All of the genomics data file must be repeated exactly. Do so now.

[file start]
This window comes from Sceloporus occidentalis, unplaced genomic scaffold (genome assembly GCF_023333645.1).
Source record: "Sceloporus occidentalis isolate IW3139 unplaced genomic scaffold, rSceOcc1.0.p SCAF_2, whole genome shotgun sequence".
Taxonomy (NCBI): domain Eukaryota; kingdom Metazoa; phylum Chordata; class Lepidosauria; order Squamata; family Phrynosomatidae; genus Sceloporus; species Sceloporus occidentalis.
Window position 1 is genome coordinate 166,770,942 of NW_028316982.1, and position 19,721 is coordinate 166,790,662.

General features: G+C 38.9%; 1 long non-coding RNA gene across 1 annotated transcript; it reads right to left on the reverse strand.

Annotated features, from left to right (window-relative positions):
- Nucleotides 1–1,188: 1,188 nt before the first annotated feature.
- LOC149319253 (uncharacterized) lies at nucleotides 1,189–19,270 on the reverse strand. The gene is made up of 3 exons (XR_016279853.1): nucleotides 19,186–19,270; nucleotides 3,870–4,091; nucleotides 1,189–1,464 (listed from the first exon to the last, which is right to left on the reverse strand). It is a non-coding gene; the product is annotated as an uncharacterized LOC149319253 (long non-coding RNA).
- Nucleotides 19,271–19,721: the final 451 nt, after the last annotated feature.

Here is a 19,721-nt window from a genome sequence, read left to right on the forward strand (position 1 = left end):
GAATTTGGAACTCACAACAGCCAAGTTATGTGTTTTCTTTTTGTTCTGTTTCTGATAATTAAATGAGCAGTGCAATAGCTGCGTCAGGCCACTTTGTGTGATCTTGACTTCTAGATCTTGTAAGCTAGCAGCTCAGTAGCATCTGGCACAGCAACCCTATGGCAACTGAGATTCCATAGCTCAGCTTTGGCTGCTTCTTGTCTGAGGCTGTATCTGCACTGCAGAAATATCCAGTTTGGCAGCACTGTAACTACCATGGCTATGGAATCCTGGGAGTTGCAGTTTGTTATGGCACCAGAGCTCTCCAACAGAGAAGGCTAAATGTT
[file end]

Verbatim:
This window comes from Sceloporus occidentalis, unplaced genomic scaffold (genome assembly GCF_023333645.1).
Source record: "Sceloporus occidentalis isolate IW3139 unplaced genomic scaffold, rSceOcc1.0.p SCAF_2, whole genome shotgun sequence".
Taxonomy (NCBI): domain Eukaryota; kingdom Metazoa; phylum Chordata; class Lepidosauria; order Squamata; family Phrynosomatidae; genus Sceloporus; species Sceloporus occidentalis.
Window position 1 is genome coordinate 166,770,942 of NW_028316982.1, and position 19,721 is coordinate 166,790,662.

General features: G+C 38.9%; 1 long non-coding RNA gene across 1 annotated transcript; it reads right to left on the reverse strand.

Annotated features, from left to right (window-relative positions):
- Nucleotides 1–1,188: 1,188 nt before the first annotated feature.
- LOC149319253 (uncharacterized) lies at nucleotides 1,189–19,270 on the reverse strand. The gene is made up of 3 exons (XR_016279853.1): nucleotides 19,186–19,270; nucleotides 3,870–4,091; nucleotides 1,189–1,464 (listed from the first exon to the last, which is right to left on the reverse strand). It is a non-coding gene; the product is annotated as an uncharacterized LOC149319253 (long non-coding RNA).
- Nucleotides 19,271–19,721: the final 451 nt, after the last annotated feature.

Here is a 19,721-nt window from a genome sequence, read left to right on the forward strand (position 1 = left end):
GAATTTGGAACTCACAACAGCCAAGTTATGTGTTTTCTTTTTGTTCTGTTTCTGATAATTAAATGAGCAGTGCAATAGCTGCGTCAGGCCACTTTGTGTGATCTTGACTTCTAGATCTTGTAAGCTAGCAGCTCAGTAGCATCTGGCACAGCAACCCTATGGCAACTGAGATTCCATAGCTCAGCTTTGGCTGCTTCTTGTCTGAGGCTGTATCTGCACTGCAGAAATATCCAGTTTGGCAGCACTGTAACTACCATGGCTATGGAATCCTGGGAGTTGCAGTTTGTTATGGCACCAGAGCTCTCCAACAGAGAAGGCTAAATGTT